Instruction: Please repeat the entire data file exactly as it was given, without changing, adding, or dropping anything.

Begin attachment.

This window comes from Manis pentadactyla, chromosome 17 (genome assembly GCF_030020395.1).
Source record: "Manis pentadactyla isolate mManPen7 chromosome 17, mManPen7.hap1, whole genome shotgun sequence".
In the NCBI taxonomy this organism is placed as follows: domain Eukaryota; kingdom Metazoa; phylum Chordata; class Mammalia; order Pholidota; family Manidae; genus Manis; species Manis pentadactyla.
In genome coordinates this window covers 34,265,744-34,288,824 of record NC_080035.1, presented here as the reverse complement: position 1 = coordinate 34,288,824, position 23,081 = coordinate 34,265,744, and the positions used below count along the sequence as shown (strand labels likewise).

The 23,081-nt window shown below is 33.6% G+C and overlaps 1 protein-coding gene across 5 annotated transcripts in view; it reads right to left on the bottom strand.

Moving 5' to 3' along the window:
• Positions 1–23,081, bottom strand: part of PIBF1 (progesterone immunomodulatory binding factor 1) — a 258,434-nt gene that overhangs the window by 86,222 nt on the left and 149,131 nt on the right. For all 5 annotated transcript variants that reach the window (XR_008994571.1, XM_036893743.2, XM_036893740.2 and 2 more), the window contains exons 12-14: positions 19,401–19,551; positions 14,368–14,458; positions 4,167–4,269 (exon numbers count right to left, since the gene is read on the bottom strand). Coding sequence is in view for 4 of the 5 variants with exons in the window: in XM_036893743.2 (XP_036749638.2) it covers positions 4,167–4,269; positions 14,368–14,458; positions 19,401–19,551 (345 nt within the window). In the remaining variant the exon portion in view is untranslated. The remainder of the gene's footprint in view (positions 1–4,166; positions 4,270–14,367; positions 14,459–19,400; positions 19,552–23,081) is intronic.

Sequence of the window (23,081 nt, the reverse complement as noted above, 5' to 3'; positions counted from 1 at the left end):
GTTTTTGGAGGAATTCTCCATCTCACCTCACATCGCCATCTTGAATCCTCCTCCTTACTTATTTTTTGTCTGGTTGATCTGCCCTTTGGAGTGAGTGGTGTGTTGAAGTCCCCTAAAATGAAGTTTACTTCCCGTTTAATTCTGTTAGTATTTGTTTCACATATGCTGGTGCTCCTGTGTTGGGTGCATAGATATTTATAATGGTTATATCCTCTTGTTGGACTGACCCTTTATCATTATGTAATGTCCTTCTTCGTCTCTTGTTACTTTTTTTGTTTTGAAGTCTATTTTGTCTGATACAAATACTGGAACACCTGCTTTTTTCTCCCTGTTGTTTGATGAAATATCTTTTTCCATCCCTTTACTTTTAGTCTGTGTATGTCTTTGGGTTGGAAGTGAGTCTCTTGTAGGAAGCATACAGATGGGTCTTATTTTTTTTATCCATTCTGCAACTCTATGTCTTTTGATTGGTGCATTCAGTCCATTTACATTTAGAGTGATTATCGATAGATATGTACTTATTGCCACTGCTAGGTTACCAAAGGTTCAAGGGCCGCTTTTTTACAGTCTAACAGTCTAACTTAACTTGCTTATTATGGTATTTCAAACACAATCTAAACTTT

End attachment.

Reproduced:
This window comes from Manis pentadactyla, chromosome 17 (genome assembly GCF_030020395.1).
Source record: "Manis pentadactyla isolate mManPen7 chromosome 17, mManPen7.hap1, whole genome shotgun sequence".
In the NCBI taxonomy this organism is placed as follows: domain Eukaryota; kingdom Metazoa; phylum Chordata; class Mammalia; order Pholidota; family Manidae; genus Manis; species Manis pentadactyla.
In genome coordinates this window covers 34,265,744-34,288,824 of record NC_080035.1, presented here as the reverse complement: position 1 = coordinate 34,288,824, position 23,081 = coordinate 34,265,744, and the positions used below count along the sequence as shown (strand labels likewise).

The 23,081-nt window shown below is 33.6% G+C and overlaps 1 protein-coding gene across 5 annotated transcripts in view; it reads right to left on the bottom strand.

Moving 5' to 3' along the window:
• Positions 1–23,081, bottom strand: part of PIBF1 (progesterone immunomodulatory binding factor 1) — a 258,434-nt gene that overhangs the window by 86,222 nt on the left and 149,131 nt on the right. For all 5 annotated transcript variants that reach the window (XR_008994571.1, XM_036893743.2, XM_036893740.2 and 2 more), the window contains exons 12-14: positions 19,401–19,551; positions 14,368–14,458; positions 4,167–4,269 (exon numbers count right to left, since the gene is read on the bottom strand). Coding sequence is in view for 4 of the 5 variants with exons in the window: in XM_036893743.2 (XP_036749638.2) it covers positions 4,167–4,269; positions 14,368–14,458; positions 19,401–19,551 (345 nt within the window). In the remaining variant the exon portion in view is untranslated. The remainder of the gene's footprint in view (positions 1–4,166; positions 4,270–14,367; positions 14,459–19,400; positions 19,552–23,081) is intronic.

Sequence of the window (23,081 nt, the reverse complement as noted above, 5' to 3'; positions counted from 1 at the left end):
GTTTTTGGAGGAATTCTCCATCTCACCTCACATCGCCATCTTGAATCCTCCTCCTTACTTATTTTTTGTCTGGTTGATCTGCCCTTTGGAGTGAGTGGTGTGTTGAAGTCCCCTAAAATGAAGTTTACTTCCCGTTTAATTCTGTTAGTATTTGTTTCACATATGCTGGTGCTCCTGTGTTGGGTGCATAGATATTTATAATGGTTATATCCTCTTGTTGGACTGACCCTTTATCATTATGTAATGTCCTTCTTCGTCTCTTGTTACTTTTTTTGTTTTGAAGTCTATTTTGTCTGATACAAATACTGGAACACCTGCTTTTTTCTCCCTGTTGTTTGATGAAATATCTTTTTCCATCCCTTTACTTTTAGTCTGTGTATGTCTTTGGGTTGGAAGTGAGTCTCTTGTAGGAAGCATACAGATGGGTCTTATTTTTTTTATCCATTCTGCAACTCTATGTCTTTTGATTGGTGCATTCAGTCCATTTACATTTAGAGTGATTATCGATAGATATGTACTTATTGCCACTGCTAGGTTACCAAAGGTTCAAGGGCCGCTTTTTTACAGTCTAACAGTCTAACTTAACTTGCTTATTATGGTATTTCAAACACAATCTAAACTTT